BrewDog's Chaos Theory (7.1%abv) is back by popular demand. It was inexplicably delisted about 18 months ago, for who knows what reason. My guess is that Nelson Sauvin became too fashionable to piss away on an everyday beer, not that there is anything dreary or mundane about Chaos Theory. It's their single hop Nelson Sauvin IPA, and it's a great glass of beer. I really like beers that suggest things without actually forming a committee and going on a march with a banner that says "LOOK AT ME! I'M STUFFED FULL OF INGREDIENTS!" and despite it's strength, Chaos Theory manages to do that. It's just beery enough to appeal to regular beer drinkers, but has enough subtle hop-derived fruitiness to be appealing.
Grab some while you can.
Monday, 20 September 2010
The first picture shows a couple of casks at the brewery in Borgorose. As I was being shown around, I asked who they were for, and the reply was a bit noncomittal - it was just to go to England. I can tell now why brewer Leonardo Di Vincenzo was so economical with the truth - clearly this had been casked exclusively for my enjoyment at York beerfest, and he didn't want to spoil the surprise. How thoughtful!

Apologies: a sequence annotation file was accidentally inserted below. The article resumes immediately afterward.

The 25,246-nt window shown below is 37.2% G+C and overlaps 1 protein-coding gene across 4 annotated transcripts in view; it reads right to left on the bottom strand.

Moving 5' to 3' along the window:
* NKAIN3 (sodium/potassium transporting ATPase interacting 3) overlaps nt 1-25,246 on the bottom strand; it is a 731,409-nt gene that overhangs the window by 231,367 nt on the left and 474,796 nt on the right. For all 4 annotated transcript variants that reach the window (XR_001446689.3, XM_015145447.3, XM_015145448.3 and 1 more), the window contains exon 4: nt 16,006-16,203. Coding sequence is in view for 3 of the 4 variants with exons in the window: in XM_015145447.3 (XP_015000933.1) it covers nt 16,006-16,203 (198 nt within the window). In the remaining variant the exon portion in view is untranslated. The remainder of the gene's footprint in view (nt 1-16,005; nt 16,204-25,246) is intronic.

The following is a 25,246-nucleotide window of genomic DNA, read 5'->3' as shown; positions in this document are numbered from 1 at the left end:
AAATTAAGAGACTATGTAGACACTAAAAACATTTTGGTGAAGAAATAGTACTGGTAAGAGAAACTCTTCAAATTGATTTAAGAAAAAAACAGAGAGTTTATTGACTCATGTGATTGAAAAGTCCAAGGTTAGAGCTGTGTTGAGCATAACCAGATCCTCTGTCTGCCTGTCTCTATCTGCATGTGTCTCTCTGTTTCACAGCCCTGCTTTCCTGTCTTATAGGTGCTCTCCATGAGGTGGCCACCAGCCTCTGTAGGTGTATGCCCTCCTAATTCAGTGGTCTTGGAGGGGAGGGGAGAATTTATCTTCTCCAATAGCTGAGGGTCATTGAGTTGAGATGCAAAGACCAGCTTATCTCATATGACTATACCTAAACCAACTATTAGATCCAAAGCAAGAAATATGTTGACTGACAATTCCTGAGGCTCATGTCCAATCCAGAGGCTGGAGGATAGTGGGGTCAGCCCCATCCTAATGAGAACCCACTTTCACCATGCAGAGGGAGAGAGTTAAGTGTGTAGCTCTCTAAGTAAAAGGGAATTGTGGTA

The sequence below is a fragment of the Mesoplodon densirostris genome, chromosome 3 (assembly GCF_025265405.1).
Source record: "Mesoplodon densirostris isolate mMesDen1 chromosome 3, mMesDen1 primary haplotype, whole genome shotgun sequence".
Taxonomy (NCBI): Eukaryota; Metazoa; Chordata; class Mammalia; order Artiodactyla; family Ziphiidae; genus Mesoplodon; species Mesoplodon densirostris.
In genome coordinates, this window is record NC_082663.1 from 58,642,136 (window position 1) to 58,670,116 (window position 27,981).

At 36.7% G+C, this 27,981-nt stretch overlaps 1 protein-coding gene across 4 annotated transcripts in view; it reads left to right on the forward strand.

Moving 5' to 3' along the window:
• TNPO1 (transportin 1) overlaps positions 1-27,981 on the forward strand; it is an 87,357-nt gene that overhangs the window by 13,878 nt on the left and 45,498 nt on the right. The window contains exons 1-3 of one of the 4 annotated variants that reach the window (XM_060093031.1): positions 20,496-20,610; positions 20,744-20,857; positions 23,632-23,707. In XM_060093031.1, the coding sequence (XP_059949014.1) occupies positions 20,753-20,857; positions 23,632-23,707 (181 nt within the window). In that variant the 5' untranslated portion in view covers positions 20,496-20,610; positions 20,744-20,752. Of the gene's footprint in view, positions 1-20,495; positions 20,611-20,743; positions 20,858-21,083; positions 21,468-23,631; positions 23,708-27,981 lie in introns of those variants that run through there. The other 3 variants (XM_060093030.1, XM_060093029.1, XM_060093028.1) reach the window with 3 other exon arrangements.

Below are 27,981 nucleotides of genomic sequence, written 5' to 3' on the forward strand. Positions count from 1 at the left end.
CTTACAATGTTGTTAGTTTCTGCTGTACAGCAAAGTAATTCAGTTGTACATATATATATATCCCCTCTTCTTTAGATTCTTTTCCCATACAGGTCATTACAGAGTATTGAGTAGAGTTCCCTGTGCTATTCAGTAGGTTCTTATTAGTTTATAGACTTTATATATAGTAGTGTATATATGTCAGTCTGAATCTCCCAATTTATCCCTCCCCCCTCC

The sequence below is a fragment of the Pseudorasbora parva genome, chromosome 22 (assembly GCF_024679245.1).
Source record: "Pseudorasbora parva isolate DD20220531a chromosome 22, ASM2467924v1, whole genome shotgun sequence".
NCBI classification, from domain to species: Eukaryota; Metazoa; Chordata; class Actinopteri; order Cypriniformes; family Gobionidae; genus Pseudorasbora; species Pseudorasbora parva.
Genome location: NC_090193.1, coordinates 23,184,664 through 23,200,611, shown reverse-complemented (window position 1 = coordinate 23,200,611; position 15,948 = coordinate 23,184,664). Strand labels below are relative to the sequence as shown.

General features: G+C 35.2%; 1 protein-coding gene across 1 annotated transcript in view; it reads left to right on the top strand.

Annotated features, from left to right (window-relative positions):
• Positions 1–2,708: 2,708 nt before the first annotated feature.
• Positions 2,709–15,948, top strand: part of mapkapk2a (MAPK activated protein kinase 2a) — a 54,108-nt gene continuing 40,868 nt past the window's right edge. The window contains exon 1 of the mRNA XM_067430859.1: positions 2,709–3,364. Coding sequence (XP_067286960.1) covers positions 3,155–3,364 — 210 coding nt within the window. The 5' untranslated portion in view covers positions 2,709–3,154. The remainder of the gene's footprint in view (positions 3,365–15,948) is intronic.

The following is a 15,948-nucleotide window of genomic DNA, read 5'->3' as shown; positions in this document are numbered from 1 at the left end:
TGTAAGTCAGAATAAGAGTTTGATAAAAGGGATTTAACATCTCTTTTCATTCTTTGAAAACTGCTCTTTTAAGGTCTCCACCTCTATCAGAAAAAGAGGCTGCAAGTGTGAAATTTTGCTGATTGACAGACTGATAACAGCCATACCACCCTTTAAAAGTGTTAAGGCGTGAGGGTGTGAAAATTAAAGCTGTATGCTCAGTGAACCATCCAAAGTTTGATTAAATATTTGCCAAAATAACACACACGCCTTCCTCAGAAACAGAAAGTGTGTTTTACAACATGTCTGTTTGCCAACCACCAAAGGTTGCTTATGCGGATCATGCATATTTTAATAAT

Seriously though, this is something of a coup, and down to Jamie Hawksworth and his sterling work in creating a series of iconic beer business in Yorkshire (Pivo, The Sheffield Tap, plus a wide and varied importing and wholesale operation). And while we're at it, thanks to Vertical Drinks for their importing of this great beer in a rare format. But still, it's something of a credit to Jamie that he came along and judged at the festival, toting a bottle of what I think might have been a pre-release of BrewDog's AB:03, a stunning, mellow red berry ale. BrewDog James had come to see me a couple of days previously and left me with a bottle, which I selfishly didn't bring to the beer festival to share with my fellow judges. Clearly to rectify this, I will have to travel with a bottle of beer about my person at all times - Jamie's generosity proved the maxim that beer is better shared.